Expertise effects in the Moses illusion: detecting contradictions with stored knowledge.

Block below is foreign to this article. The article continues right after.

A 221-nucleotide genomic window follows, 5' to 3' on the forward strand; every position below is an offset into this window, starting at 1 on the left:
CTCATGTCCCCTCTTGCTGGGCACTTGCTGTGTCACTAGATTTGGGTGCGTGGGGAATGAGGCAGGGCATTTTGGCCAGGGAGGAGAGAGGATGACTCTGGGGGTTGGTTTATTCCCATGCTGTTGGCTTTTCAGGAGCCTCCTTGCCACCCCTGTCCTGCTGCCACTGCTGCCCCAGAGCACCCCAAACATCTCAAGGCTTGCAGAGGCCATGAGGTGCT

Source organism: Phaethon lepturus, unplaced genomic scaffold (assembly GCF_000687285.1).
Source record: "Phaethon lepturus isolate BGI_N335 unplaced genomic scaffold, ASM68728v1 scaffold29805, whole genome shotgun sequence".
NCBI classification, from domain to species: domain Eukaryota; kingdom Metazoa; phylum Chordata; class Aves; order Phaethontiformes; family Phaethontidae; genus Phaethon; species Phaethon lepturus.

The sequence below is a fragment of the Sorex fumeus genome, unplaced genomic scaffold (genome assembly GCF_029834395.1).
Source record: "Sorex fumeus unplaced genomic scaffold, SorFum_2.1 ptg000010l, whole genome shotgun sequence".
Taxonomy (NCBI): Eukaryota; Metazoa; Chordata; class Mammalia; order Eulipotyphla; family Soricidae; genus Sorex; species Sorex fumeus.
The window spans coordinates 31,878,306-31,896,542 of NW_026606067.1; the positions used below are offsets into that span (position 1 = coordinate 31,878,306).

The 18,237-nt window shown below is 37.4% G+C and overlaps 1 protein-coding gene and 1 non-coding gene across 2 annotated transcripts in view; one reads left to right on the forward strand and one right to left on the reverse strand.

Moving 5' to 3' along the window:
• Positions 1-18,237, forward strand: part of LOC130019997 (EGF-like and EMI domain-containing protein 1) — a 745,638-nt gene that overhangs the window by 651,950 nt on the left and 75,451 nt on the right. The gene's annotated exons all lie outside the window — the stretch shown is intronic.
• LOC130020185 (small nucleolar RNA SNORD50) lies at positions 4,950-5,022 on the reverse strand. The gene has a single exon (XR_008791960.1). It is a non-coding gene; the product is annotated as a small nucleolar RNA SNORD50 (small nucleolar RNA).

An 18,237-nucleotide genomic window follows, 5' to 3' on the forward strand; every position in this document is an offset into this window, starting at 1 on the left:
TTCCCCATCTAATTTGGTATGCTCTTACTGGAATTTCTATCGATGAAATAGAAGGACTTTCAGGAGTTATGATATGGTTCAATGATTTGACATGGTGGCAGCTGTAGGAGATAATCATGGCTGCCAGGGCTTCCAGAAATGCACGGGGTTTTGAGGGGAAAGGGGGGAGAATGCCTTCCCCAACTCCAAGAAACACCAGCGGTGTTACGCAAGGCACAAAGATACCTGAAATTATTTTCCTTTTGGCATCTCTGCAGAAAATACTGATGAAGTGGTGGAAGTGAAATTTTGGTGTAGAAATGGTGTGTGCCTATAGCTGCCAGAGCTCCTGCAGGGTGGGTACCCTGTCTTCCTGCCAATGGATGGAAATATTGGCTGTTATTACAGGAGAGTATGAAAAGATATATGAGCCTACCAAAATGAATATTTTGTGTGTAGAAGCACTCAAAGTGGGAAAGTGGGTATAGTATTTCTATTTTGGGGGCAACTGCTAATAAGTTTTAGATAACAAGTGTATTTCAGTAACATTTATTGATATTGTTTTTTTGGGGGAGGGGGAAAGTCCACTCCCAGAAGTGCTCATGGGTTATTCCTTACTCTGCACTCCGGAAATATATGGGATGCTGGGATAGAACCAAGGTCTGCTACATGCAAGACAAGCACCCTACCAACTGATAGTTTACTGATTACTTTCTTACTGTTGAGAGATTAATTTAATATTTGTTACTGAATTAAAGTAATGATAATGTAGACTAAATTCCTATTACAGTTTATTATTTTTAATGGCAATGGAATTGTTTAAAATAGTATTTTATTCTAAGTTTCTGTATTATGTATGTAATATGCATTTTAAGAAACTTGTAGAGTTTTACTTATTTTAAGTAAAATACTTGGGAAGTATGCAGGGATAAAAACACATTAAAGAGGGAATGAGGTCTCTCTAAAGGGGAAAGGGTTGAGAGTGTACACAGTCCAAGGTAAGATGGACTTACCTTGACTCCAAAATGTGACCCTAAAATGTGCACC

People frequently miss contradictions with stored knowledge; for example, readers often fail to notice any problem with a reference to the Atlantic as the largest ocean. Critically, such effects occur even though participants later demonstrate knowing the Pacific is the largest ocean (the Moses Illusion) [Erickson, T. D., & Mattson, M. E. (1981). From words to meaning: A semantic illusion. Journal of Verbal Learning & Verbal Behavior, 20, 540-551]. We investigated whether such oversights disappear when erroneous references contradict information in one's expert domain, material which likely has been encountered many times and is particularly well-known. Biology and history graduate students monitored for errors while answering biology and history questions containing erroneous presuppositions ("In what US state were the forty-niners searching for oil?"). Expertise helped: participants were less susceptible to the illusion and less likely to later reproduce errors in their expert domain. However, expertise did not eliminate the illusion, even when errors were bolded and underlined, meaning that it was unlikely that people simply skipped over errors. The results support claims that people often use heuristics to judge truth, as opposed to directly retrieving information from memory, likely because such heuristics are adaptive and often lead to the correct answer. Even experts sometimes use such shortcuts, suggesting that overlearned and accessible knowledge does not guarantee retrieval of that information.
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